International Exposition of Paris 1867

Agriculture, Industry and Fine Arts

April 1, 1867 - November 3, 1867


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Japanese kiosk

Japanese kiosk at the Exhibition Expo Paris 1867

The Japanese kiosk erected in the work gallery is pleasing for the originality of its details and the sense of elegance and harmony which governed its design. It is a happy pastiche of the elegant rest pavilions that the Daïmios have built in their immense gardens on the banks of the Okava.

The portico that precedes the kiosk is reminiscent of the one in the temple of Juannon, one of the most revered sanctuaries in Japan. It is in this temple that the sacred horse, with its spotless robe, is housed, and every day at the same time is led in great ceremony before the idol of Juannon-Sama. One of the priests asks the goddess if she wishes to leave her home and, after waiting for an answer which is still awaited, orders the animal to be taken back to the stable.

The kiosk is raised a few feet above the ground; in the centre is installed the showcase which contains the magnificent porcelains sent by the Taïcoun; the corners are occupied by admirable bronze objects; impossible for the most practised eye to discover the smallest trace of suture; the sculptures are of an unheard-of delicacy.

Outside the kiosk are the nommons (litters) of the all-powerful Tachiou of Tazouma. Cars are not known in Japan; one can hardly see a few heavy carts pulled by oxen. Travel is on foot or in narrow, awkward chairs called kangas. Only the nobles have the right to use the norimon, whose shape and size vary according to the rank of the owner.

Around the norimon are the bodyguards of the Tachiou. The warrior attire of the Japanese has not changed for several centuries; their armour is strikingly reminiscent of that of our ancient knights: helmets, cuirass, armbands, and thighs are all present. The whole is of a rather hard composition, sometimes lined with metal, covered with lacquer, good for knife fights, but unable to resist rifle bullets. The ornaments are very rich and varied; the chiefs wear over their cuirass a sort of braided silk cotte of different colours. On their helmets stand singular figures in terrible forms: the heads of monsters, the horns of deer or oxen of great height; gold or silver aigrettes of all shapes; behind their backs floats a standard in brilliant colours; some even wear a black iron mask, trimmed with a white moustache which gives them a hideous physiognomy. All this apparatus is intended to spread a salutary terror in the soul of the enemy and to force him to flee, before fighting, which is the best way to wage war.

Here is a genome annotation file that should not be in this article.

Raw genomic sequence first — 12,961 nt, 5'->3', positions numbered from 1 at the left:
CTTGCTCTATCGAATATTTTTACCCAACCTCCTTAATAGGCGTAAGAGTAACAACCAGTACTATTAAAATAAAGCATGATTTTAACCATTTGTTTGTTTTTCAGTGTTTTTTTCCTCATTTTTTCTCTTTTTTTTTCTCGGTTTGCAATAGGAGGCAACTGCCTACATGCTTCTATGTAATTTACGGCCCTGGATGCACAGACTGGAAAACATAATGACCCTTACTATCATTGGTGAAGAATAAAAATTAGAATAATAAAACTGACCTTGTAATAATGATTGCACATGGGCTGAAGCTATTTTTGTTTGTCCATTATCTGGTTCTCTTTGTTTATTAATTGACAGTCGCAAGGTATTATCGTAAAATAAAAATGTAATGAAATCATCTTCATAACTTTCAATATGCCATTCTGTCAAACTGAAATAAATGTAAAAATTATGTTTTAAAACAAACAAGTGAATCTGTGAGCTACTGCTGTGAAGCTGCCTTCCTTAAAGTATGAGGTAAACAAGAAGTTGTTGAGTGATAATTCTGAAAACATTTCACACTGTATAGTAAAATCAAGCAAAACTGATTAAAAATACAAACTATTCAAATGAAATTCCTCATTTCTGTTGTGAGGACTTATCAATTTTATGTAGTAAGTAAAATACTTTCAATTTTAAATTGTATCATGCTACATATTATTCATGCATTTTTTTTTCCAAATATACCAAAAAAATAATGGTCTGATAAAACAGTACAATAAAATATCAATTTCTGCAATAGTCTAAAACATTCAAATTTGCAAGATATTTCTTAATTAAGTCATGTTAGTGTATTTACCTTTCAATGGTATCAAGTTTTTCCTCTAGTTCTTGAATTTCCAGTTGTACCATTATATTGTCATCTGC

These strange warriors are loaded with a real arsenal: behind their backs, the bow and quiver. On their belts, the two swords which are the distinctive sign of the nobility in Japan; finally, in their hands, they carry the long spear with a shaft trimmed with mother-of-pearl. The iron of the spears is wrapped in strong leather sheaths; this is by virtue of a very wise law, enacted throughout Japan. If a large part of the population has the right to bear arms, no one can draw his sword in the street, except in the case of legitimate defence, without incurring the most serious penalties: the guilty party is liable to be condemned to death after having been declared stripped of his nobility. In the province of Tazouma, where the inhabitants are known to be fiery and quarrelsome, the law is even more severe. If in public, a man has drawn his sword against someone

he is no longer allowed to put it back in its sheath without having finished a fight to the death; he must fight until he falls or kills his opponent. If he wins this duel, he is not protected, if he was the aggressor, from the merciless law which condemns him to the harsh alternative of cutting open his stomach or suffering capital punishment. If, on the contrary, he has only defended his life, he is neither punished nor blamed; but, even in the latter case, if he had fled, he would not be deemed worthy of surviving this shame, and would still have to choose between a voluntary death and the scaffold. In short, one is almost certain to lose one's life in some way. This explains why spear and pike irons are so carefully wrapped; the sheaths are only removed in the case of military expeditions or when one is in a foreign and hostile country, which is not the case at the World Fair.

©L'Exposition Universelle de 1867 Illustrée